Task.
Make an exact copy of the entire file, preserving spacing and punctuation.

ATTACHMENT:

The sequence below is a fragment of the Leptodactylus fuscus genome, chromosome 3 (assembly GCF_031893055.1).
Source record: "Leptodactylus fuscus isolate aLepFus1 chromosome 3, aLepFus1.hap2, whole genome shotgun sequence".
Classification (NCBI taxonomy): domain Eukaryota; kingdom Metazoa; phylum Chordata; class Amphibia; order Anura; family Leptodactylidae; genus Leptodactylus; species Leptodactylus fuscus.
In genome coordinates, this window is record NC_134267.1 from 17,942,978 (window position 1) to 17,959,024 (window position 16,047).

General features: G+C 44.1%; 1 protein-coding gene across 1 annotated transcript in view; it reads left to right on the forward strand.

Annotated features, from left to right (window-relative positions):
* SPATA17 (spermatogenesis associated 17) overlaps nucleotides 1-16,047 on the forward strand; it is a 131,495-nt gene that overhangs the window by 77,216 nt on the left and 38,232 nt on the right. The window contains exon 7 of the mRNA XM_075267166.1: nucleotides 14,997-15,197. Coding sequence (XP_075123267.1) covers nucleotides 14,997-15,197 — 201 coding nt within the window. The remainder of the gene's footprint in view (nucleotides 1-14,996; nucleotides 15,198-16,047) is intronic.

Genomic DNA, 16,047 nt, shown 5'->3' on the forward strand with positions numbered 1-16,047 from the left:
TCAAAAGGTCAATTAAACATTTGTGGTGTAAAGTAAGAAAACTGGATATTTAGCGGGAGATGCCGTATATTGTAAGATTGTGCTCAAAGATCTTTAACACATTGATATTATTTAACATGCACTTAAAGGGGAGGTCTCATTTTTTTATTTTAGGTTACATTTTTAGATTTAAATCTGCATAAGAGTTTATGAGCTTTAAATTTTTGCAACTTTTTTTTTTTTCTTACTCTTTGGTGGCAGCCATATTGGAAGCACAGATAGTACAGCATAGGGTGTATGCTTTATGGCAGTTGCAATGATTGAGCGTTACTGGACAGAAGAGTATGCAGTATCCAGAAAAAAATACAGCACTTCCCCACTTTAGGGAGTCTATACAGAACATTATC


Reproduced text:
The sequence below is a fragment of the Leptodactylus fuscus genome, chromosome 3 (assembly GCF_031893055.1).
Source record: "Leptodactylus fuscus isolate aLepFus1 chromosome 3, aLepFus1.hap2, whole genome shotgun sequence".
Classification (NCBI taxonomy): domain Eukaryota; kingdom Metazoa; phylum Chordata; class Amphibia; order Anura; family Leptodactylidae; genus Leptodactylus; species Leptodactylus fuscus.
In genome coordinates, this window is record NC_134267.1 from 17,942,978 (window position 1) to 17,959,024 (window position 16,047).

General features: G+C 44.1%; 1 protein-coding gene across 1 annotated transcript in view; it reads left to right on the forward strand.

Annotated features, from left to right (window-relative positions):
* SPATA17 (spermatogenesis associated 17) overlaps nucleotides 1-16,047 on the forward strand; it is a 131,495-nt gene that overhangs the window by 77,216 nt on the left and 38,232 nt on the right. The window contains exon 7 of the mRNA XM_075267166.1: nucleotides 14,997-15,197. Coding sequence (XP_075123267.1) covers nucleotides 14,997-15,197 — 201 coding nt within the window. The remainder of the gene's footprint in view (nucleotides 1-14,996; nucleotides 15,198-16,047) is intronic.

Genomic DNA, 16,047 nt, shown 5'->3' on the forward strand with positions numbered 1-16,047 from the left:
TCAAAAGGTCAATTAAACATTTGTGGTGTAAAGTAAGAAAACTGGATATTTAGCGGGAGATGCCGTATATTGTAAGATTGTGCTCAAAGATCTTTAACACATTGATATTATTTAACATGCACTTAAAGGGGAGGTCTCATTTTTTTATTTTAGGTTACATTTTTAGATTTAAATCTGCATAAGAGTTTATGAGCTTTAAATTTTTGCAACTTTTTTTTTTTTCTTACTCTTTGGTGGCAGCCATATTGGAAGCACAGATAGTACAGCATAGGGTGTATGCTTTATGGCAGTTGCAATGATTGAGCGTTACTGGACAGAAGAGTATGCAGTATCCAGAAAAAAATACAGCACTTCCCCACTTTAGGGAGTCTATACAGAACATTATC